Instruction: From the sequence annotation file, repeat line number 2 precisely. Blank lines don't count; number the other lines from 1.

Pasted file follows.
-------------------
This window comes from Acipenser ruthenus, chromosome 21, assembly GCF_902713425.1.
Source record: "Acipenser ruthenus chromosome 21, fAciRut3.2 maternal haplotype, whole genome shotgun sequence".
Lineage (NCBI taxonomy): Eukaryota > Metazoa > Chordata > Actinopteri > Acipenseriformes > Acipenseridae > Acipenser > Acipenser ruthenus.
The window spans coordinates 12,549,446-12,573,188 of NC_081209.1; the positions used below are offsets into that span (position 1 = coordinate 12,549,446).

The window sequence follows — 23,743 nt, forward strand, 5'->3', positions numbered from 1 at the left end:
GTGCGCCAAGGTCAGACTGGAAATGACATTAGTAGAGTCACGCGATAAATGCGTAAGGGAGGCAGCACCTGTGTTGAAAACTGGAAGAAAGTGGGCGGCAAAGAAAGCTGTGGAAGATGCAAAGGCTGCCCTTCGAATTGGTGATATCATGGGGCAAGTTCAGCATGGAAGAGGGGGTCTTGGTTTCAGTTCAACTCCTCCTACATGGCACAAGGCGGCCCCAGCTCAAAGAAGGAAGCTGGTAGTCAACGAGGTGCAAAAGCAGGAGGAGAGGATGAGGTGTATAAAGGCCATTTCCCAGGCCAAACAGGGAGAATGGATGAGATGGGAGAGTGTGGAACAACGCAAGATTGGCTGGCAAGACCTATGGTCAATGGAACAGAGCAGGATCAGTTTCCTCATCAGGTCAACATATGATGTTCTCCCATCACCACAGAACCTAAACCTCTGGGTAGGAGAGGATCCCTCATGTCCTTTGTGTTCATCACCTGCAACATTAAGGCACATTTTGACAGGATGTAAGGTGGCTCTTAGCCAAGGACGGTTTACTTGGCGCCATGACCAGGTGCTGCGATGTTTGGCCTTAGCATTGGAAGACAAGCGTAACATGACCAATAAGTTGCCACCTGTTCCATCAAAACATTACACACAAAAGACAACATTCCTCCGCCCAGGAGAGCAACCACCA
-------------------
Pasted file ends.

Source record: "Acipenser ruthenus chromosome 21, fAciRut3.2 maternal haplotype, whole genome shotgun sequence".